Less than a week after he was canonized by Pope Francis, a statue commemorating Franciscan Friar Junipero Serra was vandalized at the mission in California where Serra's remains are buried.
On Wednesday, despite protests from Native Americans, Pope Francis canonized the 18th century friar. On Sunday morning, trespassers broke into the Carmel Mission in Carmel, California, and vandalized various things inside the mission's courtyard, including toppling a statue of Junipero Serra, splashing paint across the mission's doors, and scrawling "terrible messages" across tombstones, the New York Times reports.
As previously reported by the Inquisitr, prior to Junipero Serra's canonization in Washington, D.C. on Wednesday, many Native Americans gathered to protest the canonization of a man they claim tortured and killed thousands of Native Americans while simultaneously seeking to destroy their culture. It is as of yet unclear whether the two incidents -- the protests and the vandalizing -- are connected, though among the "terrible messages" left on vandalized tombstones were the words "Saint of Genocide."Green paint was splashed across the toppled statue of Junipero Serra, and white paint splattered in the cemetery, on the back doors of the mission, and on a crucifix and a fountain in the mission's courtyard. Employees of the Carmel Mission found the vandalized property early Sunday morning, a statement on the mission's Facebook page says, and they ask for prayers that the "people how [sic] did this take responsibility for their actions on this sacred property and that they seek reconciliation."
"We are sadden [sic] to learn this morning of vandalism inside the entrance courtyard in front of the Basilica early this morning. Staff and police are in route to investigate. Apparently a person or persons broke in, splattered paint and toppled down the courtyard statue of St. Serra and other historic statues on display."Sunday evening, Carmel police officer Esther Partido said that the vandalism is being investigated, and though they have no suspects in the Serra statue vandalism yet, this wasn't exactly an unexpected outcome, given the controversy surrounding Junipero Serra.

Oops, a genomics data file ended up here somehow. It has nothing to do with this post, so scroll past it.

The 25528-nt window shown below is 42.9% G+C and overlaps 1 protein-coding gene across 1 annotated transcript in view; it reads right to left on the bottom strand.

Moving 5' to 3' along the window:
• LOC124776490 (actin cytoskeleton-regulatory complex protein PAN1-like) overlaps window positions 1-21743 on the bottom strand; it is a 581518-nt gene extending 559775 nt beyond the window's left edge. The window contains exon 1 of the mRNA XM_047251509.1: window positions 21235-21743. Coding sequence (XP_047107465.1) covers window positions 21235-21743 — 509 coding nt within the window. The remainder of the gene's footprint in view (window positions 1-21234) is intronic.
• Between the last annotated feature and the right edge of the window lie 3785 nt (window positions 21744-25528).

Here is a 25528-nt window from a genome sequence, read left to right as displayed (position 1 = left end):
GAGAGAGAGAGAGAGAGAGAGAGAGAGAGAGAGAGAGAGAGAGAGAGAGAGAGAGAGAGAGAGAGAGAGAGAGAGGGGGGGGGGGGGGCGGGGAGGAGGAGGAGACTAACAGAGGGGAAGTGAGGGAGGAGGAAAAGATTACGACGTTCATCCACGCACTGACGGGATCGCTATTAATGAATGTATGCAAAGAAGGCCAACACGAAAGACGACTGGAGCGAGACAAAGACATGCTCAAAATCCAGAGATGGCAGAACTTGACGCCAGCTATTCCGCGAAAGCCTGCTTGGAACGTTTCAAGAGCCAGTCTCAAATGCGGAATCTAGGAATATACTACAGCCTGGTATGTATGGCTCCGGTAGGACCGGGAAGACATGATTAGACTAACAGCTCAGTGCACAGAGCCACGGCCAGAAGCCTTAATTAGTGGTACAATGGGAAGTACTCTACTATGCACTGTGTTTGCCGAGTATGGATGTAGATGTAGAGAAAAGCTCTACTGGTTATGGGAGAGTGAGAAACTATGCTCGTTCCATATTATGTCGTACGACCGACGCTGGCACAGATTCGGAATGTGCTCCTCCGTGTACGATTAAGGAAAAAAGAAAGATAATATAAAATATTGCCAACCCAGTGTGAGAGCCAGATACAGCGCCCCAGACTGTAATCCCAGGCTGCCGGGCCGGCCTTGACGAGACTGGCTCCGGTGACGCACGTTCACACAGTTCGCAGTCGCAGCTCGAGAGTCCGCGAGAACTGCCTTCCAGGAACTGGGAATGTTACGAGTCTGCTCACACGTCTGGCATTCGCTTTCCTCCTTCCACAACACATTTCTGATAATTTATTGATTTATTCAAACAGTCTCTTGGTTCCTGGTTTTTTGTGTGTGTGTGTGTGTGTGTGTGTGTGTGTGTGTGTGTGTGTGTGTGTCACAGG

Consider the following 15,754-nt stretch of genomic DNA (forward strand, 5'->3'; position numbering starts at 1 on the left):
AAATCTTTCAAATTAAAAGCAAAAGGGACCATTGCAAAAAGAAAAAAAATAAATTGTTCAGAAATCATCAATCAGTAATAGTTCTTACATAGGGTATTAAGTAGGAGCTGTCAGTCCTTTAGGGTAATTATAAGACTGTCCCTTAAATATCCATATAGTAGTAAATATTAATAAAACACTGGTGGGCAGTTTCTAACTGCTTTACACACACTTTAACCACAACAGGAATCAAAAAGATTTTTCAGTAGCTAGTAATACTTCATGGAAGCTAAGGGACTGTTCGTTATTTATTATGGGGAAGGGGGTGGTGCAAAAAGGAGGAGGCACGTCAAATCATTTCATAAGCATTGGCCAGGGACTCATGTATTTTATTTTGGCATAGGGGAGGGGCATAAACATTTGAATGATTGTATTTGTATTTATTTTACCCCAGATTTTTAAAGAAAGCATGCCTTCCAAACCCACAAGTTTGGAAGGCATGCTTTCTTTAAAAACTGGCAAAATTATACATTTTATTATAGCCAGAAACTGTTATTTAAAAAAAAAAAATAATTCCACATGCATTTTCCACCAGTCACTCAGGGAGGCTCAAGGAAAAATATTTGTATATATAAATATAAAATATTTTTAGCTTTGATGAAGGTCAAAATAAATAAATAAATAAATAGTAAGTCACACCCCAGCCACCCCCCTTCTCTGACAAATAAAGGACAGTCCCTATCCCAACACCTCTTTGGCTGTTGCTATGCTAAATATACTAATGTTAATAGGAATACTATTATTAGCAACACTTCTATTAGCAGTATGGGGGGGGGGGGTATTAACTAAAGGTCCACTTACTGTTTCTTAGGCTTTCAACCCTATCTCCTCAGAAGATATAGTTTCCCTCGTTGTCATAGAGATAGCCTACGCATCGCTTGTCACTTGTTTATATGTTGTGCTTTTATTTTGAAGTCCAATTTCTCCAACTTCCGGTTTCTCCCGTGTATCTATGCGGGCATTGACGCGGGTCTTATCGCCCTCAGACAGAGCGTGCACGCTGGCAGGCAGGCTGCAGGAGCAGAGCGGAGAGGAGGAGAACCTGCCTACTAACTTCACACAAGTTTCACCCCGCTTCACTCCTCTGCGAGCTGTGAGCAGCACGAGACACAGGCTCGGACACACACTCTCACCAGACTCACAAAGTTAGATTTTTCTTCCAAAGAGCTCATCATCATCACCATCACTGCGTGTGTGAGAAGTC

"This is something we were pretty much expecting because of the recent canonization of Junipero Serra. There is a lot of controversy over his treatment of Native Americans during the time that he was here."The vandalism -- which occurred the sometime late Saturday night, early Sunday morning -- happened just prior to a ceremony at Carmel Mission, in which Junipero Serra was to be commemorated, according to the International Business Times. Now, says Carmel police Sgt. Luke Powell, an investigation has been opened regarding the vandalized statue and property, and that it may be considered a hate crime, as the vandals targeted "specifically the headstones of people of European descent, and not Native American descent." Before the 11 a.m. mass for Junipero Serra began, volunteers showed up in droves to the Carmel Mission to help clean the mess and restore the property around the courtyard and cemetery. By the time the hundreds of mass-goers began filing into the Basilica, only a few spots of paint remained of the previously vandalized property. They likely heard more about the incident than they saw of it. After the mass, mission officials posted a message on the mission website, thanking those volunteers who helped clean up the vandalized property.
"Thank you to all the many volunteers that came out today to help with the clean-up. You are all a blessing to this community and church. Let us remember that we live in a loving community and let us not be discouraged by such things. As St. Serra said, 'Always look forward, never back.' We are almost all cleaned up. Thank you for the outpouring of support and prayers."It won't take long before the entire Carmel mission is restored to its previous state, and Junipero Serra's vandalized statue returned to its base where its stood for many years.
[Image Credits: Header -- Mark Wilson/Getty Images]